When was the last time you were cognitive of your headlights being on? Do you have daytime running lights? Are you like me and have the car headlights switched on all the time? I am fortunate that the car turns them off for me when I turn off the ignition because I would totally forget.

But when do you really need to have your headlights on when driving in New York State?

Bright headlights of a car driving on foggy winter road

Of course, New York State has something to say about this. Surprised? I think not. The legal part of it is that you need to have your headlights on for about 30 minutes before dusk at night and then for another 30 minutes after dawn in the morning.

READ ON: Do Daytime Running Lights Count as Headlights in NYS? 

What do you need to do in rain or snow with your headlights? Use brights?

Photo by Eugene Triguba on Unsplash
Photo by Eugene Triguba on Unsplash

When driving with rain or snow, I was always told not to use the brights because it causes more of a glare, and it actually makes it more challenging to see in those situations. If you have fog lights, try those, because the beams of the fog lights project down and not out like your headlights.  Try it the next time you are in a rainy or snowy situation. See if it helps.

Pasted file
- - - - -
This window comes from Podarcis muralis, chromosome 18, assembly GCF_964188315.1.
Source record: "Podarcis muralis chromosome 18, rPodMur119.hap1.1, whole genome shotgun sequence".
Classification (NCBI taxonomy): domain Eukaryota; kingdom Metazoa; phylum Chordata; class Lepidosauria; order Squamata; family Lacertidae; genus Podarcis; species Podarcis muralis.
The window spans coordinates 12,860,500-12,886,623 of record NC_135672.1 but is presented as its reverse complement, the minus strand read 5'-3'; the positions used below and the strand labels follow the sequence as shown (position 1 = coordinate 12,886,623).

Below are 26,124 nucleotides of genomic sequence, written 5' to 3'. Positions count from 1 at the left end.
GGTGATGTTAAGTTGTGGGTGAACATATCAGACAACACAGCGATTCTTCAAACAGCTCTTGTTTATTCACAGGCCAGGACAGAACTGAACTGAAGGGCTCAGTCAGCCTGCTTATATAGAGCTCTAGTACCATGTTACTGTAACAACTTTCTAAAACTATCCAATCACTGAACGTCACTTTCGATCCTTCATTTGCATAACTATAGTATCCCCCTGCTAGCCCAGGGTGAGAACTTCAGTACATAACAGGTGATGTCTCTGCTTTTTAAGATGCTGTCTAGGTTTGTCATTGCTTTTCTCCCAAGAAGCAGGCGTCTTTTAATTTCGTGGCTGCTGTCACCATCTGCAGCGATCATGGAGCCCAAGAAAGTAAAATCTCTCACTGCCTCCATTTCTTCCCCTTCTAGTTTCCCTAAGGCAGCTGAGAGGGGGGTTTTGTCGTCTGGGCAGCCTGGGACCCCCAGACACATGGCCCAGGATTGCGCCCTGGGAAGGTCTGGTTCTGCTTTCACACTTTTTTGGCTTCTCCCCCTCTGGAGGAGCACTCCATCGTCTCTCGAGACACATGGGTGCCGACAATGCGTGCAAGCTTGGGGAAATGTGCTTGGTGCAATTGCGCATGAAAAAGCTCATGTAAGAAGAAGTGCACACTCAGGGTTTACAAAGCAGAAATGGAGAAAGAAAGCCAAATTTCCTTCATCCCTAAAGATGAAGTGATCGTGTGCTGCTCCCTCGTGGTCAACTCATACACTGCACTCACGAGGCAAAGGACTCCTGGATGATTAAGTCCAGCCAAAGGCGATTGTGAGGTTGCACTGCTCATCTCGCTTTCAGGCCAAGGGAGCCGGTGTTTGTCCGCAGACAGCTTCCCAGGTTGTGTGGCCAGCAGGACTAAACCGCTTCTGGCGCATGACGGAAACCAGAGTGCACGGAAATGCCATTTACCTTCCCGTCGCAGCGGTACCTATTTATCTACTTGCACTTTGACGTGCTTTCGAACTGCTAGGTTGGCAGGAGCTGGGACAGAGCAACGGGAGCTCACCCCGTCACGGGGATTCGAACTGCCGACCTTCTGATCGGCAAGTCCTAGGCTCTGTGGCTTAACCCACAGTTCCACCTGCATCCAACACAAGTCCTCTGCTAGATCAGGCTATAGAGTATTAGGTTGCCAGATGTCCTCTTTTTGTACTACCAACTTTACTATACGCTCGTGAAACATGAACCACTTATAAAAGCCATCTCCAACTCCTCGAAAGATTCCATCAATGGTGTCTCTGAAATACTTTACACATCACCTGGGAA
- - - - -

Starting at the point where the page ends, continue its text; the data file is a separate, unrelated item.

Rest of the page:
When do motorcycles in New York State need to have their headlights on?

car in blurred motion in city street with switched on headlights in autumn

For motorcycles in New York State, your headlight needs to be on all of the time, not just in dark or rainy weather. It is a legal requirement, which you can get a ticket for in NYS.

Also, just another friendly reminder, when it is raining or snowing during the day you should have your headlights on. If you didn't learn to drive in New York State, you might not know about the 'you have your wipers on, your headlights need to be on" law in NYS.

Does Toothpaste Really Clean Your Vehicle's Foggy Headlights? [Life Hack Test]

According to Carhop.com, cloudy headlights are a relatively modern issue. Originally, car manufacturers used glass domes for the front of their headlights until sometime in the 1980s when they switched to "polycarbonate or plastic" I assume because it was cheaper. Unlike glass, plastic is more susceptible to oxidation which is caused by the UV light created naturally by the sun. Dust, debris, and road grime also contribute to clouding up your lights.

They also say toothpaste can be used to clear that cloudiness thanks to the same mild abrasives that also remove plaque and other gunk from your mouth. As someone who has to see it or try it before I believe it, I decided to give it a shot by following their steps and seeing for myself if they were right.

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